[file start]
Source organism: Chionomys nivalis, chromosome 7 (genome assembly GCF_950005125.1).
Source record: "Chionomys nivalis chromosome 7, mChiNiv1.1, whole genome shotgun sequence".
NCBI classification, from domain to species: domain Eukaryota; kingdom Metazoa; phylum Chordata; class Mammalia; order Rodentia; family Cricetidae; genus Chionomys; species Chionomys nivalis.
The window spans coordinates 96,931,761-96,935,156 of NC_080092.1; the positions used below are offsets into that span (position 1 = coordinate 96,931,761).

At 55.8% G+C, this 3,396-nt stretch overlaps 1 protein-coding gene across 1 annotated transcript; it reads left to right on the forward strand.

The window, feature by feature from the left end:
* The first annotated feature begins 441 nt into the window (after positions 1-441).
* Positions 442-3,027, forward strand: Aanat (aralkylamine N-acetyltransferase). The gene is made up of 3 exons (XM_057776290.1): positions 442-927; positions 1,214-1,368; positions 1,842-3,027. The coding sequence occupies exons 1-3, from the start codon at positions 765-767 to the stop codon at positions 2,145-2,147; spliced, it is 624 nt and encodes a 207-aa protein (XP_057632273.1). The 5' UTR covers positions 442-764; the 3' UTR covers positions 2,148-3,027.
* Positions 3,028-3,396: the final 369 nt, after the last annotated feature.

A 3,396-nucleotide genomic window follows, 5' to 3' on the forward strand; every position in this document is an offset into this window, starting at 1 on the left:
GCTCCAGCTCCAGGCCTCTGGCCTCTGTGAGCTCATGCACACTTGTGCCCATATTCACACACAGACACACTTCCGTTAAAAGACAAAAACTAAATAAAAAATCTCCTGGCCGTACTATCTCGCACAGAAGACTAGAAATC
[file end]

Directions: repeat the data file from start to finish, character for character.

Source organism: Chionomys nivalis, chromosome 7 (genome assembly GCF_950005125.1).
Source record: "Chionomys nivalis chromosome 7, mChiNiv1.1, whole genome shotgun sequence".
NCBI classification, from domain to species: domain Eukaryota; kingdom Metazoa; phylum Chordata; class Mammalia; order Rodentia; family Cricetidae; genus Chionomys; species Chionomys nivalis.
The window spans coordinates 96,931,761-96,935,156 of NC_080092.1; the positions used below are offsets into that span (position 1 = coordinate 96,931,761).

At 55.8% G+C, this 3,396-nt stretch overlaps 1 protein-coding gene across 1 annotated transcript; it reads left to right on the forward strand.

The window, feature by feature from the left end:
* The first annotated feature begins 441 nt into the window (after positions 1-441).
* Positions 442-3,027, forward strand: Aanat (aralkylamine N-acetyltransferase). The gene is made up of 3 exons (XM_057776290.1): positions 442-927; positions 1,214-1,368; positions 1,842-3,027. The coding sequence occupies exons 1-3, from the start codon at positions 765-767 to the stop codon at positions 2,145-2,147; spliced, it is 624 nt and encodes a 207-aa protein (XP_057632273.1). The 5' UTR covers positions 442-764; the 3' UTR covers positions 2,148-3,027.
* Positions 3,028-3,396: the final 369 nt, after the last annotated feature.

A 3,396-nucleotide genomic window follows, 5' to 3' on the forward strand; every position in this document is an offset into this window, starting at 1 on the left:
GCTCCAGCTCCAGGCCTCTGGCCTCTGTGAGCTCATGCACACTTGTGCCCATATTCACACACAGACACACTTCCGTTAAAAGACAAAAACTAAATAAAAAATCTCCTGGCCGTACTATCTCGCACAGAAGACTAGAAATC